It's still stupid to have a sign about it though. ;P

Posted by: SnowFox102 at February 6, 2005 12:59 AM

If the scald guard works with a bi-metalic valve of some kind (think a mechanical thermometer), then the only way to reset a valve that has gotten too hot, is to cool it off. So, this kind of makes sense to me. Kinda.

But lemme tell you what REALLY annoys me about hotel showers. Well, all showers, for that matter....

So, in my parent's restaurant, they were dinged a point on their health inspection, because the faucets in the bathrooms were reversed. Apparently, there is a preconceived notion of which way knobs are supposed to turn. I didn't realize how innate this knowledge is, until I actually did try to use a backwards sink. I constantly turned the faucet full blast, instead of turning it off!

On top of this, there is an impression that hot is on the left, and cold is on the right.

So, what really bothers me, is to step into a shower and to be faced with a different knob every *&%# time I go in a hotel. Do you pull it? Twist it? Rock it? Which way is hotter? Colder? Off?

I think I'm reasonably intelligent... but unfamiliar shower controls make me feel stupid. :( Isn't there a safety situation there, as well? How many people have been scalded because they turned the knob the wrong way?

Posted by: Michael Dwyer at February 6, 2005 02:33 AM

>And for the "this is broken" comment...

>come on, how hard is to figure out...

And how funny is it that the poster of this remark describing people who can't figure it out as idiots... has the explanation completely wrong?

That's what I love about this site: the posts from people going "this isn't broken, it's obvious how it works!!!" -- when it doesn't work like that :-)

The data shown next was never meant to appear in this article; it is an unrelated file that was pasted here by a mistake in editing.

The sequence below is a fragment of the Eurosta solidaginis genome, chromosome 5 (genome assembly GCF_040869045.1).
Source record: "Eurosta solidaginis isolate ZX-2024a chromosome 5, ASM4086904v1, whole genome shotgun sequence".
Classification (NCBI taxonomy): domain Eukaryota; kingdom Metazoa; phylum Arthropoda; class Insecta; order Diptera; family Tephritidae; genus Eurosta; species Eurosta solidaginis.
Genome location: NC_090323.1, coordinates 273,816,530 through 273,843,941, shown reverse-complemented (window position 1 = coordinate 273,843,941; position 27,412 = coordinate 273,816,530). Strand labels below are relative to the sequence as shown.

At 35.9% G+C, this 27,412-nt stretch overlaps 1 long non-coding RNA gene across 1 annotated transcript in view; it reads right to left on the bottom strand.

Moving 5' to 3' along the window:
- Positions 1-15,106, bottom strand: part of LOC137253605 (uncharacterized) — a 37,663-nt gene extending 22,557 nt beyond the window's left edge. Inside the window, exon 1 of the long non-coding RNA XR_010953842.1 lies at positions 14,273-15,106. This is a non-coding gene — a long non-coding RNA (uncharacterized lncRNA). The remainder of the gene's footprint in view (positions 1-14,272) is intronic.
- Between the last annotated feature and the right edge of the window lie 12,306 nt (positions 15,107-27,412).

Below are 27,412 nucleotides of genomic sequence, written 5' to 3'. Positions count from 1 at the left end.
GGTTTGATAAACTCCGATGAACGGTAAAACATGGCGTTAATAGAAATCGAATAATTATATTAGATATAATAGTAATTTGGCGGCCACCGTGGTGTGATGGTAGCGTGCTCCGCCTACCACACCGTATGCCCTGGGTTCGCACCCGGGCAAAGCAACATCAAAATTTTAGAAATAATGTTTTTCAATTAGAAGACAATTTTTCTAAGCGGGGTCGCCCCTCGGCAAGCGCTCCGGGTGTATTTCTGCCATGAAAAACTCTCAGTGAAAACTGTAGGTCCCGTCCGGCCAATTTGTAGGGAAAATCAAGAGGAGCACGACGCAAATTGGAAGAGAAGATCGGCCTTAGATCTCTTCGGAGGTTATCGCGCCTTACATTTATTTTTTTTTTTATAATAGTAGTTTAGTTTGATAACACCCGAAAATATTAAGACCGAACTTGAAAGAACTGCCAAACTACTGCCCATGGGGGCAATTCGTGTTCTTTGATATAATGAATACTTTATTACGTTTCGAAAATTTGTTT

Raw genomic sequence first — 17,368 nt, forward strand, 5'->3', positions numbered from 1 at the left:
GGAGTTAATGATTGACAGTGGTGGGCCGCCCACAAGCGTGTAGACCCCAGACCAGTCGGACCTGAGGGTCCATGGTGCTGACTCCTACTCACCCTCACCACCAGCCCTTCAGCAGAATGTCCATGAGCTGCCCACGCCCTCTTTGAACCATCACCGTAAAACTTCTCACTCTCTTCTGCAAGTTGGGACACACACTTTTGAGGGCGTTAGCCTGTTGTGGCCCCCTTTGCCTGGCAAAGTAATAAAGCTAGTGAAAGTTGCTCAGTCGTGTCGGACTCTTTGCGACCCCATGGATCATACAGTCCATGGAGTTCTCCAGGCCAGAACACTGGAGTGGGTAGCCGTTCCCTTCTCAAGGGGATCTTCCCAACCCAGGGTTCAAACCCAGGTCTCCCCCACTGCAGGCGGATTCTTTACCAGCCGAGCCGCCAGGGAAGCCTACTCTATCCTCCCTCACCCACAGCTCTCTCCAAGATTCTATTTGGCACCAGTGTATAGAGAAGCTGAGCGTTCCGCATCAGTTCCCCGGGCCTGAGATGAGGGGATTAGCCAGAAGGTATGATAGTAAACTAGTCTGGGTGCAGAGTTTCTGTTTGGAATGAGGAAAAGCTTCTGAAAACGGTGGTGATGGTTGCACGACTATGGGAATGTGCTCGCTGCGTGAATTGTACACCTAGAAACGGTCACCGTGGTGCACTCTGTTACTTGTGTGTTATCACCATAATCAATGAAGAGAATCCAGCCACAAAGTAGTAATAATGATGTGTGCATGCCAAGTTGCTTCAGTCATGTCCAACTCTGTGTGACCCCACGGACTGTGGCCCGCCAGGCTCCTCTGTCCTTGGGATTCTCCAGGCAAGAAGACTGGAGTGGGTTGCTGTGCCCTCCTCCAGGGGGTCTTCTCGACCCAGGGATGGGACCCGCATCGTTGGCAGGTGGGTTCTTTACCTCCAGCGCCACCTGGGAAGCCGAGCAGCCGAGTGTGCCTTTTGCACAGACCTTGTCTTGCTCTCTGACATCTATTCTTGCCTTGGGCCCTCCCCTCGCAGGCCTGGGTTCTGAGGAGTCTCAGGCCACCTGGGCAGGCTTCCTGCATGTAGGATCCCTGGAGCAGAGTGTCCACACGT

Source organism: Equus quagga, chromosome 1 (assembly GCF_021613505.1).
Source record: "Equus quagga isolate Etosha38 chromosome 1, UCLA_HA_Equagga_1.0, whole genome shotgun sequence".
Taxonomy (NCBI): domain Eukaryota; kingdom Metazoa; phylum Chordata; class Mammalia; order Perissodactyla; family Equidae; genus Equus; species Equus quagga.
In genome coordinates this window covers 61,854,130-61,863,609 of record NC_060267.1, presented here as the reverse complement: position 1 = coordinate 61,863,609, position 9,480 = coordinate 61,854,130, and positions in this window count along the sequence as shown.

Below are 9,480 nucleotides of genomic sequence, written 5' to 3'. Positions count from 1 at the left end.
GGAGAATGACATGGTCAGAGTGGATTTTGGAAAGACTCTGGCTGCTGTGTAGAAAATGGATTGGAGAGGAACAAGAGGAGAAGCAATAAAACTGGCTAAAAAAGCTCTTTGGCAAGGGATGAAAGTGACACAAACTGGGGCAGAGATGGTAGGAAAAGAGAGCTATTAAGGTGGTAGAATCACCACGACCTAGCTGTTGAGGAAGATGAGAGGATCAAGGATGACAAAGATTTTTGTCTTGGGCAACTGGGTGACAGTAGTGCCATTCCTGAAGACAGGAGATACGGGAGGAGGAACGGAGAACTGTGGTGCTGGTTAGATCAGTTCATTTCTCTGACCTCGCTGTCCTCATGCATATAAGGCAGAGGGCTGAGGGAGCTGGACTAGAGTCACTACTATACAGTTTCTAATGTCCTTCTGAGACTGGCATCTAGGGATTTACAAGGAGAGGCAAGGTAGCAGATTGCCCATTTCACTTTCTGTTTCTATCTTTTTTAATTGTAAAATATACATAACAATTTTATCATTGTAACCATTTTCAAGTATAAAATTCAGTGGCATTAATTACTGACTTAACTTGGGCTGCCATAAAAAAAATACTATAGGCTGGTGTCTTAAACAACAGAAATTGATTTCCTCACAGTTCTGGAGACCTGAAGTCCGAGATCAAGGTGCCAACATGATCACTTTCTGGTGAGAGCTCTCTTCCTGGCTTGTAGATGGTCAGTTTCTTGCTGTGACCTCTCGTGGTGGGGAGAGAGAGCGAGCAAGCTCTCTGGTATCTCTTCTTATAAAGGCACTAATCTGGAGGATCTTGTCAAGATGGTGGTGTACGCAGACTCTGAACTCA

Posted by: Carl at February 11, 2005 04:24 PM

Like someone else said, the sign could easily be un-broken by adding a "first" to the sentence:

"To reach maximum hot water temperature, handle must FIRST be turned all the way to cold"

Posted by: Martin at May 29, 2005 12:38 AM

There is a whole lot of speculation but does anybody KNOW how it really works?

Posted by: Sean P at June 10, 2005 01:01 PM

There was a shower at a campground near Longcreek, SC where "C" meant hot and "H" meant cold:

Off C H


Here: off

Off C H


Here: hot

Off C H


Here: cold

My aunt was in there for 20 minutes, waiting for the water to warm up. She gave up then, bu as she was moving the lever to "Off" it got hot as she passed "C".

Posted by: Jake Nelson at October 24, 2005 06:07 PM

There was a shower at a campground near Longcreek, SC where "C" meant hot and "H" meant cold:


C \/











My aunt was in there for 20 minutes, waiting for the water to warm up. She gave up then, bu as she was moving the lever to "Off" it got hot as she passed "C".

Posted by: Jake Nelson at October 24, 2005 06:10 PM

OK, I have used a faucet of this type before. If you notice, there is an arrow indicating the only way the knob can turn is to the left. It starts out Hot, and goes to cold, the hottest temperature being just before the cold. Then it goes to cold, and back off. Make sense? Not really huh?

Posted by: Jon at November 4, 2005 11:20 PM

I am writing for my daughter. She just bought an older condo and is running into problems. The one taking priority is in the plmbing catagory. When she turns the water on to take a shower, water gushes out of the shower head immediately soaking her, the floor, etc. She has no time to adjust the temp.or water flow. After pulling the button lever there is no change. She changed out the diverter to no avail. ==maybe you can give her some help; we sure would appreciate it!! We will eagerly await your reply. Thank you.

Posted by: M. Redd at March 6, 2006 02:34 AM

Why comment or ask for help? No one bothers to answer you?????Thank so much for all your haha help.

Posted by: Mary Redd at March 15, 2006 08:57 PM